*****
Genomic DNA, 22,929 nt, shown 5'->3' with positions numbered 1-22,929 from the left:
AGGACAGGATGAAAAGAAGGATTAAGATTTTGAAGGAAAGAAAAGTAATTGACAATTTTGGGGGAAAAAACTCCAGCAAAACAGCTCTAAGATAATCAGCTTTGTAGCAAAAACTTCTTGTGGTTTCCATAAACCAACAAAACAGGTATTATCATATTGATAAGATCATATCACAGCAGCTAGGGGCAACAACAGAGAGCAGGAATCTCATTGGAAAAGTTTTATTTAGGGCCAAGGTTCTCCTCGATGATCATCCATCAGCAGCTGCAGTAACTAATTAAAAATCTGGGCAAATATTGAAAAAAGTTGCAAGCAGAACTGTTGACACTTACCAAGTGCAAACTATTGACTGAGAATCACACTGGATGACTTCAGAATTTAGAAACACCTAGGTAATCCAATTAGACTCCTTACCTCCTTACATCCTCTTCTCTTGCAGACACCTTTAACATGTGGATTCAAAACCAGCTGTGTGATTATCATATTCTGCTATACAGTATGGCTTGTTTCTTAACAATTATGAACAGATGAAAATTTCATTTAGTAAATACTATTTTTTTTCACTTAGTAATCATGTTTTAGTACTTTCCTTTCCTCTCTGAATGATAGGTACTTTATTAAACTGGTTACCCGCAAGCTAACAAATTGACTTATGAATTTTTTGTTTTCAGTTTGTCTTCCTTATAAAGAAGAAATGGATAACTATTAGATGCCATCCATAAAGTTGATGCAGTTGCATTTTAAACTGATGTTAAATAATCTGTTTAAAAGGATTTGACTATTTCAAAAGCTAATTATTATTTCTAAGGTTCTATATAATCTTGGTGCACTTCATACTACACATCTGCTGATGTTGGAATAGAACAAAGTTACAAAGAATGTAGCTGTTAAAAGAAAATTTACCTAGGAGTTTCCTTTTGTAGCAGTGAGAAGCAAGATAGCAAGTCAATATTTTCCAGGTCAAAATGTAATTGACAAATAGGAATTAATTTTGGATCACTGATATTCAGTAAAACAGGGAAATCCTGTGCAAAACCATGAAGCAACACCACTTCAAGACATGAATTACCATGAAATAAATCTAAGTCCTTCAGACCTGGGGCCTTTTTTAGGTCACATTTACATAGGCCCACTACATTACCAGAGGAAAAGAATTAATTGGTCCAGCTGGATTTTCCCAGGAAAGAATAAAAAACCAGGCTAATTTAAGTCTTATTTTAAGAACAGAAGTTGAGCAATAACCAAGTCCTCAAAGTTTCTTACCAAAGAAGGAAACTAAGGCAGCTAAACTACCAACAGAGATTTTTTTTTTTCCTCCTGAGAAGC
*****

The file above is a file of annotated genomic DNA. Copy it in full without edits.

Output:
Genomic DNA, 22,929 nt, shown 5'->3' with positions numbered 1-22,929 from the left:
AGGACAGGATGAAAAGAAGGATTAAGATTTTGAAGGAAAGAAAAGTAATTGACAATTTTGGGGGAAAAAACTCCAGCAAAACAGCTCTAAGATAATCAGCTTTGTAGCAAAAACTTCTTGTGGTTTCCATAAACCAACAAAACAGGTATTATCATATTGATAAGATCATATCACAGCAGCTAGGGGCAACAACAGAGAGCAGGAATCTCATTGGAAAAGTTTTATTTAGGGCCAAGGTTCTCCTCGATGATCATCCATCAGCAGCTGCAGTAACTAATTAAAAATCTGGGCAAATATTGAAAAAAGTTGCAAGCAGAACTGTTGACACTTACCAAGTGCAAACTATTGACTGAGAATCACACTGGATGACTTCAGAATTTAGAAACACCTAGGTAATCCAATTAGACTCCTTACCTCCTTACATCCTCTTCTCTTGCAGACACCTTTAACATGTGGATTCAAAACCAGCTGTGTGATTATCATATTCTGCTATACAGTATGGCTTGTTTCTTAACAATTATGAACAGATGAAAATTTCATTTAGTAAATACTATTTTTTTTCACTTAGTAATCATGTTTTAGTACTTTCCTTTCCTCTCTGAATGATAGGTACTTTATTAAACTGGTTACCCGCAAGCTAACAAATTGACTTATGAATTTTTTGTTTTCAGTTTGTCTTCCTTATAAAGAAGAAATGGATAACTATTAGATGCCATCCATAAAGTTGATGCAGTTGCATTTTAAACTGATGTTAAATAATCTGTTTAAAAGGATTTGACTATTTCAAAAGCTAATTATTATTTCTAAGGTTCTATATAATCTTGGTGCACTTCATACTACACATCTGCTGATGTTGGAATAGAACAAAGTTACAAAGAATGTAGCTGTTAAAAGAAAATTTACCTAGGAGTTTCCTTTTGTAGCAGTGAGAAGCAAGATAGCAAGTCAATATTTTCCAGGTCAAAATGTAATTGACAAATAGGAATTAATTTTGGATCACTGATATTCAGTAAAACAGGGAAATCCTGTGCAAAACCATGAAGCAACACCACTTCAAGACATGAATTACCATGAAATAAATCTAAGTCCTTCAGACCTGGGGCCTTTTTTAGGTCACATTTACATAGGCCCACTACATTACCAGAGGAAAAGAATTAATTGGTCCAGCTGGATTTTCCCAGGAAAGAATAAAAAACCAGGCTAATTTAAGTCTTATTTTAAGAACAGAAGTTGAGCAATAACCAAGTCCTCAAAGTTTCTTACCAAAGAAGGAAACTAAGGCAGCTAAACTACCAACAGAGATTTTTTTTTTTCCTCCTGAGAAGC